My Year of Running

At the outset of the year I’d made the conscious, though not publicly-stated, decision to run 1,000 miles in 2016. So here it is officially: I’m attempting to run 1,000 miles in 2016.

;-)

I have steadily increased my mileage over the past several years from 600-something in 2013 to 700+ in 2014 and finally topping 800 miles this past year. I’ve done this by running more often throughout the week and by stretching my average weekday run distance from about 5k to about 7k and my weekend run distance from 5 miles to 10k.

In January Mashable ran a post about Mark Zuckerberg and his commitment to promoting running with the seemingly-simple goal of running 1 mile per day this year. 366 miles – it’s a leap year, after all – seems like an achievable first step for most folks who either haven’t run ever or don’t run consistently.

I joined the Facebook group for his efforts the day I read the article.

I don’t normally listen to anything – music, podcasts, nothing – but another Facebook post sent by my brother-in-law motivated to share my year-to-date mileage today.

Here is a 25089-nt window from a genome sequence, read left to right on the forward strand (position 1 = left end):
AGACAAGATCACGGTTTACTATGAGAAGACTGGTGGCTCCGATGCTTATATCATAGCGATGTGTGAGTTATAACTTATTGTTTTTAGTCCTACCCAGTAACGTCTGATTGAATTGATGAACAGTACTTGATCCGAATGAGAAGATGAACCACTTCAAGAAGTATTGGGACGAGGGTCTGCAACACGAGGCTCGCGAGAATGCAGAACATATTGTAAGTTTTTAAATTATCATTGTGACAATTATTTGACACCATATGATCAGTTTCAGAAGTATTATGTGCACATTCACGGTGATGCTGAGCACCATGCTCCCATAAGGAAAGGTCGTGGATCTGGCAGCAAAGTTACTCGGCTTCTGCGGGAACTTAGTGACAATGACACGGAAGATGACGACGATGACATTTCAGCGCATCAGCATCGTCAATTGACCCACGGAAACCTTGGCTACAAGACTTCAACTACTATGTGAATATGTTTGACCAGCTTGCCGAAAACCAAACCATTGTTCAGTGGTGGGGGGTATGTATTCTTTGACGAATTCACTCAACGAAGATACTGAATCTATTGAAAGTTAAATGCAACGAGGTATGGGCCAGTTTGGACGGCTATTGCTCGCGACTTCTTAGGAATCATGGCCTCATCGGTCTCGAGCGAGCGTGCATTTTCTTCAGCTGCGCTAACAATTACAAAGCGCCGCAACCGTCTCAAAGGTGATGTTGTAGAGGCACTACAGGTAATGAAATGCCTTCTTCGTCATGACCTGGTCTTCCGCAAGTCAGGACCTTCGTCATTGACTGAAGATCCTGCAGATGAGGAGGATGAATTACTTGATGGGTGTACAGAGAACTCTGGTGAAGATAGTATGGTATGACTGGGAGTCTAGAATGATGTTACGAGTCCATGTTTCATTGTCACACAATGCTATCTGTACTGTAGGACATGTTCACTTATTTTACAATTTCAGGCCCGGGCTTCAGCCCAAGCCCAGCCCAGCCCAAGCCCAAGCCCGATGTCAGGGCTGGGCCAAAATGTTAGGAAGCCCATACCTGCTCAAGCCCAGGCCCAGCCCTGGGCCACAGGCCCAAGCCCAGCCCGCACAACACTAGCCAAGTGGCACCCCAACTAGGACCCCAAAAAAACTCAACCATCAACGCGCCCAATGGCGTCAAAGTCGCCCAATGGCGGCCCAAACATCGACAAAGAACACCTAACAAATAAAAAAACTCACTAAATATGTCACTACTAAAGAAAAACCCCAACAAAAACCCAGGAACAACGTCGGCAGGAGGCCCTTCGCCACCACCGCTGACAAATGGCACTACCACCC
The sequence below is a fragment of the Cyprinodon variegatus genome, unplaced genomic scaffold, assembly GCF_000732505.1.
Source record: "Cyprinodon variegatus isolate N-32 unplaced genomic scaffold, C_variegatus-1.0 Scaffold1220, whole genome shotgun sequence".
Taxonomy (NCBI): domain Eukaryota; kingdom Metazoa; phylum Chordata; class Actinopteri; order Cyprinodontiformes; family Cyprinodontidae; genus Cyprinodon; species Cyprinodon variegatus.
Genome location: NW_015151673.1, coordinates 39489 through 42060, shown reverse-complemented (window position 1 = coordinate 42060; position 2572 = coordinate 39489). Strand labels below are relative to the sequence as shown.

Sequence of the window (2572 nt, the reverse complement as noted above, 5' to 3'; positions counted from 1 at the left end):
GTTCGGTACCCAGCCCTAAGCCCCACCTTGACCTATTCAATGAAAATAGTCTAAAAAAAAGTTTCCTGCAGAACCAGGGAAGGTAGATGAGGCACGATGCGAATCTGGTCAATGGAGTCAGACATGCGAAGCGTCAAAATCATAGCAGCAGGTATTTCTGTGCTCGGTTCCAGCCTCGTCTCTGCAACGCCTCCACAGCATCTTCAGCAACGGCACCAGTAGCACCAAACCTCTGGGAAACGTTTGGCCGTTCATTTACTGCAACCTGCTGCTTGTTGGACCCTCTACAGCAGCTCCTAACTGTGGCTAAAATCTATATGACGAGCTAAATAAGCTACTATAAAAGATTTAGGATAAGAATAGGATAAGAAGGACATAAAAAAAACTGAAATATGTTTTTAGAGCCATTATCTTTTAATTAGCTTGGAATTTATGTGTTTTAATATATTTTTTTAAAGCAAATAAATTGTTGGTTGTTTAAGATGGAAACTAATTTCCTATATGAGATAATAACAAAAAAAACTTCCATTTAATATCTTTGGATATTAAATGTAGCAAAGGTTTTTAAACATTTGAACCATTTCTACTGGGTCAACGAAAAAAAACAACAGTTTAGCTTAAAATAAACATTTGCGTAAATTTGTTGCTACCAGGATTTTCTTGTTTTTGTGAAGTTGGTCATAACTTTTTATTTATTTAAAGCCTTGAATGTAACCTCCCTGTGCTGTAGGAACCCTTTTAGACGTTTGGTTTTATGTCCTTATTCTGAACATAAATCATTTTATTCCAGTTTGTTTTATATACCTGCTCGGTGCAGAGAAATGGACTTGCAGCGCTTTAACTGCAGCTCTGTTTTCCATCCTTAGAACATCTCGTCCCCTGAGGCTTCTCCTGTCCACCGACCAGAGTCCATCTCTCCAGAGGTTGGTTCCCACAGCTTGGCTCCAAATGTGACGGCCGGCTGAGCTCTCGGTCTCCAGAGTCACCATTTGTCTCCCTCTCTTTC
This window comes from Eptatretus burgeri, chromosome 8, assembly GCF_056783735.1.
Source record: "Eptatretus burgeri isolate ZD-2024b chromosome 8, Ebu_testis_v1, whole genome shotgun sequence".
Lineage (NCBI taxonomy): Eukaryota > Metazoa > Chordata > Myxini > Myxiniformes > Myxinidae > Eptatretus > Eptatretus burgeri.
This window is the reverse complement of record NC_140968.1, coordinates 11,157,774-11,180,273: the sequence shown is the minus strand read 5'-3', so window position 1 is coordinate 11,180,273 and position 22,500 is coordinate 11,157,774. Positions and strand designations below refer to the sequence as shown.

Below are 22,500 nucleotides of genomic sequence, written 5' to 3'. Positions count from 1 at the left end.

All of which is to say, I’ll likely be even more annoying about my running for the remainder of 2016. If you don’t like the beer blog updates or tweets, you’re sure to be annoyed by these.1

Until next time, I’ll see you out on the streets.

  1. If you want to see my previous attempt at being very descriptive about my running, you can check out this Google Doc, which I’d intended to be an actual book cataloging my first full year as a runner (mid-2010 to mid-2011). I ultimately got too busy and shelved the whole project, called “Around the Year in 365 miles”, mostly because I couldn’t remember how I’d felt during each run.

    A much better example of an interesting running diary/log is the excellent Poverty Creek Journal. I’m only halfway done with the prosaic poetry (non-rhyming and paragraph form), but it’s a fantastic artifact of a runner during a similar timeframe recounting how his runs carried him through a calendar year.